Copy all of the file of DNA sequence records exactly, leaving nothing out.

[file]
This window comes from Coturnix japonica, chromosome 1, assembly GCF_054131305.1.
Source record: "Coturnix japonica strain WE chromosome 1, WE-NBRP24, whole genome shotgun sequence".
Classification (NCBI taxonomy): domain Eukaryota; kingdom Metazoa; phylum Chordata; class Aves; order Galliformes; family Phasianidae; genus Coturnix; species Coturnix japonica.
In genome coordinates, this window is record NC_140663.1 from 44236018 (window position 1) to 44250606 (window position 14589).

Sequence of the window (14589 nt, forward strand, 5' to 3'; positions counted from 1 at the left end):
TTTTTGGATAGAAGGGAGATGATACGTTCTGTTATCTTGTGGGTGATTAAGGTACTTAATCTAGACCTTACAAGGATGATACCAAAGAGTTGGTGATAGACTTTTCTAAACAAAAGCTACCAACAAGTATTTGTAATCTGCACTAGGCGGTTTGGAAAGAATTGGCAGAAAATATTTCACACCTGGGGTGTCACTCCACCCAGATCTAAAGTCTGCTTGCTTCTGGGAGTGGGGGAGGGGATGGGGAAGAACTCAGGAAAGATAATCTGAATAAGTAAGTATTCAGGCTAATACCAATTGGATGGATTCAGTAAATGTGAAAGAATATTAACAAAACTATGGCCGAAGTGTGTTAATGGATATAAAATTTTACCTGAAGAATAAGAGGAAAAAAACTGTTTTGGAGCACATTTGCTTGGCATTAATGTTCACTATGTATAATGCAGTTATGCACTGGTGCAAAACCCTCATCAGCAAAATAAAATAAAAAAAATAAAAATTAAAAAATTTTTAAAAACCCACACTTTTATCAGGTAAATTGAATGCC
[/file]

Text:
This window comes from Coturnix japonica, chromosome 1, assembly GCF_054131305.1.
Source record: "Coturnix japonica strain WE chromosome 1, WE-NBRP24, whole genome shotgun sequence".
Classification (NCBI taxonomy): domain Eukaryota; kingdom Metazoa; phylum Chordata; class Aves; order Galliformes; family Phasianidae; genus Coturnix; species Coturnix japonica.
In genome coordinates, this window is record NC_140663.1 from 44236018 (window position 1) to 44250606 (window position 14589).

Sequence of the window (14589 nt, forward strand, 5' to 3'; positions counted from 1 at the left end):
TTTTTGGATAGAAGGGAGATGATACGTTCTGTTATCTTGTGGGTGATTAAGGTACTTAATCTAGACCTTACAAGGATGATACCAAAGAGTTGGTGATAGACTTTTCTAAACAAAAGCTACCAACAAGTATTTGTAATCTGCACTAGGCGGTTTGGAAAGAATTGGCAGAAAATATTTCACACCTGGGGTGTCACTCCACCCAGATCTAAAGTCTGCTTGCTTCTGGGAGTGGGGGAGGGGATGGGGAAGAACTCAGGAAAGATAATCTGAATAAGTAAGTATTCAGGCTAATACCAATTGGATGGATTCAGTAAATGTGAAAGAATATTAACAAAACTATGGCCGAAGTGTGTTAATGGATATAAAATTTTACCTGAAGAATAAGAGGAAAAAAACTGTTTTGGAGCACATTTGCTTGGCATTAATGTTCACTATGTATAATGCAGTTATGCACTGGTGCAAAACCCTCATCAGCAAAATAAAATAAAAAAAATAAAAATTAAAAAATTTTTAAAAACCCACACTTTTATCAGGTAAATTGAATGCC